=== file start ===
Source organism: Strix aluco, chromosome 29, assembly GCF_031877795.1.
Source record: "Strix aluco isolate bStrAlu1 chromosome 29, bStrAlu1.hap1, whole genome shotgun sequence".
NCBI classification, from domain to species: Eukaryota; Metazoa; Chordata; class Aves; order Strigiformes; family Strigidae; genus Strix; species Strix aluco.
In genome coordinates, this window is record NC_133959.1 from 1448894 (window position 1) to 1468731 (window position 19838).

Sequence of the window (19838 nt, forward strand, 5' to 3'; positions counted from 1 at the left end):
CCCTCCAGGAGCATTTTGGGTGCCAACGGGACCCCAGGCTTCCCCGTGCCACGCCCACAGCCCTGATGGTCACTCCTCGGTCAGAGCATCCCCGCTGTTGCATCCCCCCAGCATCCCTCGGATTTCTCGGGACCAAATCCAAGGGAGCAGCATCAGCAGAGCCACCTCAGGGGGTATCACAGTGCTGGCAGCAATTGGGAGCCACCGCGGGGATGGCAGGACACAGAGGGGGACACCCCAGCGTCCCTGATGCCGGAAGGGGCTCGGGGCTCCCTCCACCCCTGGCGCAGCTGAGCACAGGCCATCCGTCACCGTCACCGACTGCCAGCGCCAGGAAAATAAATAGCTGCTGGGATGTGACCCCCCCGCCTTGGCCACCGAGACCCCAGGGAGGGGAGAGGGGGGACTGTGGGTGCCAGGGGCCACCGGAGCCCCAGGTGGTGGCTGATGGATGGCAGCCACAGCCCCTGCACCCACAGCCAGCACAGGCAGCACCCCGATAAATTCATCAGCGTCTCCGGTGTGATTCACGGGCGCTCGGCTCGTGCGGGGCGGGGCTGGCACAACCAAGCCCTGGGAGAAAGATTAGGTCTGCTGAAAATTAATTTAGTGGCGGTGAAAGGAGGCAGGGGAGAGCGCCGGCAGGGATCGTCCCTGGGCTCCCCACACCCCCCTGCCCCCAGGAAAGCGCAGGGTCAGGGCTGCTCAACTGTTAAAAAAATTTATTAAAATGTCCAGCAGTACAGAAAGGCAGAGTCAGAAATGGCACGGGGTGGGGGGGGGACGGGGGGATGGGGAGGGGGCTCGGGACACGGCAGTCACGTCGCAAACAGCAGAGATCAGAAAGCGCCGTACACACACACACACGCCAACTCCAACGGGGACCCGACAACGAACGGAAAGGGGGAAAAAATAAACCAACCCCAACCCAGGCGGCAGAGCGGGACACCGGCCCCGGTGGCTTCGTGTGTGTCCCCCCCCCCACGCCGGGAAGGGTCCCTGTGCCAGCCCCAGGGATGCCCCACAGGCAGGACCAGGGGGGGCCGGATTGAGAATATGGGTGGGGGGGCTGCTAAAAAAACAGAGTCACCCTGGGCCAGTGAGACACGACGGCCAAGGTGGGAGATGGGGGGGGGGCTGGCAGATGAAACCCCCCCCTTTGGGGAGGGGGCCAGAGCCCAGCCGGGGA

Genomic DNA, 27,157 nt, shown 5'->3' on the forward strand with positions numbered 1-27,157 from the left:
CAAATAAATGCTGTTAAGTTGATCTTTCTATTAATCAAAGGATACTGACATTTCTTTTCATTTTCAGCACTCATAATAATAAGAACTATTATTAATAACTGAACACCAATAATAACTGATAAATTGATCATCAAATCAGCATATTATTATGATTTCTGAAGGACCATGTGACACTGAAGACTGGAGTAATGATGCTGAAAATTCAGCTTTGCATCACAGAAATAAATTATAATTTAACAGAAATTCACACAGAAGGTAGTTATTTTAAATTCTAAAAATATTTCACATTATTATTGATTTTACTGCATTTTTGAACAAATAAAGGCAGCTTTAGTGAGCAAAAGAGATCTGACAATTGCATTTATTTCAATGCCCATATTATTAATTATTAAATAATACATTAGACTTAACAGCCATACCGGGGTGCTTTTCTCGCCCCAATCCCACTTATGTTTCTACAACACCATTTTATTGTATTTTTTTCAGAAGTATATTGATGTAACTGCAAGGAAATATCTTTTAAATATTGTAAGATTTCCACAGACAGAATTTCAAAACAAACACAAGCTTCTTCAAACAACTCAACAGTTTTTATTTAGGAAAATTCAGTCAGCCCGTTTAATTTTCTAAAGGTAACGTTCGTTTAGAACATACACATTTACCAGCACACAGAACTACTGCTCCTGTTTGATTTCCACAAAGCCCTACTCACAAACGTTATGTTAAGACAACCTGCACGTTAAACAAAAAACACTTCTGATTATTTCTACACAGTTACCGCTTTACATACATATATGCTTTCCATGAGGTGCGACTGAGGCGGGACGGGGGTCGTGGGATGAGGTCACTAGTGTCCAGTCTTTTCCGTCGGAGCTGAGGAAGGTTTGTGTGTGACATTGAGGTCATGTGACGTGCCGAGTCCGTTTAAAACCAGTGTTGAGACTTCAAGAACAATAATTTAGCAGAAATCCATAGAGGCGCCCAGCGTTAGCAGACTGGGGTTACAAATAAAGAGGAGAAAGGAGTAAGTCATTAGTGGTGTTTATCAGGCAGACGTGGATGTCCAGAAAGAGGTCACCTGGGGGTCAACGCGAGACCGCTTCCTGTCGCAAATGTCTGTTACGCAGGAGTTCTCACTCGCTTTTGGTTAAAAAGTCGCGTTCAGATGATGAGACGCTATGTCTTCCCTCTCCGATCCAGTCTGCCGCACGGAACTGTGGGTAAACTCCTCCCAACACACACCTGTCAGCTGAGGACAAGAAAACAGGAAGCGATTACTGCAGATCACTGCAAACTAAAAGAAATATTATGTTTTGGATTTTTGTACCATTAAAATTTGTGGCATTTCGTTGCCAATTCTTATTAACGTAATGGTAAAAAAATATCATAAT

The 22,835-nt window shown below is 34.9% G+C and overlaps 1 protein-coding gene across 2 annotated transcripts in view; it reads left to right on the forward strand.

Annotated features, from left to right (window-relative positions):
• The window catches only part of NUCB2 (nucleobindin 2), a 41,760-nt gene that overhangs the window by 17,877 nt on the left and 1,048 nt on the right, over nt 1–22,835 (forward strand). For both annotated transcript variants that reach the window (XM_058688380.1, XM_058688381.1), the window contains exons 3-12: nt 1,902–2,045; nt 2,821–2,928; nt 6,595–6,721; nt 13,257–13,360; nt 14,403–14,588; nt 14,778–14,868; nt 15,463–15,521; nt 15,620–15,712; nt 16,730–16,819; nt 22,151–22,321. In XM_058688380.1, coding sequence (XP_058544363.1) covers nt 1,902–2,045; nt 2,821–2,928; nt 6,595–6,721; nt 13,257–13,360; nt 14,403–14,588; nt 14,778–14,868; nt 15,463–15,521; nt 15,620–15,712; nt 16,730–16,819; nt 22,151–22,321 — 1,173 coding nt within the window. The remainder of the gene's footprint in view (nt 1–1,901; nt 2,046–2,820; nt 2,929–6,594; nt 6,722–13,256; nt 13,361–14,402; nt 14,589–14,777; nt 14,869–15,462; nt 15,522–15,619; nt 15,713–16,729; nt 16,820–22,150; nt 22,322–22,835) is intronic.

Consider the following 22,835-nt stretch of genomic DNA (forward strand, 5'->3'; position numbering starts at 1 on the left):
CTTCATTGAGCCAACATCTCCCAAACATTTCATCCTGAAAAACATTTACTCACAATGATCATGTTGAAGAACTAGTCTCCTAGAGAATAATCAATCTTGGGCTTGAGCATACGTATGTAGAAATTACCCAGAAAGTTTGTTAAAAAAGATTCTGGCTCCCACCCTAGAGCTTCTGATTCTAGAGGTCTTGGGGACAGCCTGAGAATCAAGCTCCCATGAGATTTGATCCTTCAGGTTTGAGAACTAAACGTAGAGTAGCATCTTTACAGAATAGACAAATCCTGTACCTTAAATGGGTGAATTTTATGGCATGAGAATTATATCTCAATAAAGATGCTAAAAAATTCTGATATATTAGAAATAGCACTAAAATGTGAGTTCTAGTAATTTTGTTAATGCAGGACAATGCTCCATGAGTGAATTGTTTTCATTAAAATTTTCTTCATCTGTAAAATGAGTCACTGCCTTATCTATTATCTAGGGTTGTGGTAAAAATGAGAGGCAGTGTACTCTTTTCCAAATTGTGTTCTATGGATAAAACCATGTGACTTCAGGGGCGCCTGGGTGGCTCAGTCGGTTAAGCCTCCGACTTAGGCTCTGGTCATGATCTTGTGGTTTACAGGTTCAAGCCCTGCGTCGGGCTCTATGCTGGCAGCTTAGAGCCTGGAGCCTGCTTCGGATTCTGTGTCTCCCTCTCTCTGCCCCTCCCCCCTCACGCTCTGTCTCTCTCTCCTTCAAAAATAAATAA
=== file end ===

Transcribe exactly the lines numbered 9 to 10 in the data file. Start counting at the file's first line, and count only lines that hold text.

The 22,835-nt window shown below is 34.9% G+C and overlaps 1 protein-coding gene across 2 annotated transcripts in view; it reads left to right on the forward strand.

Annotated features, from left to right (window-relative positions):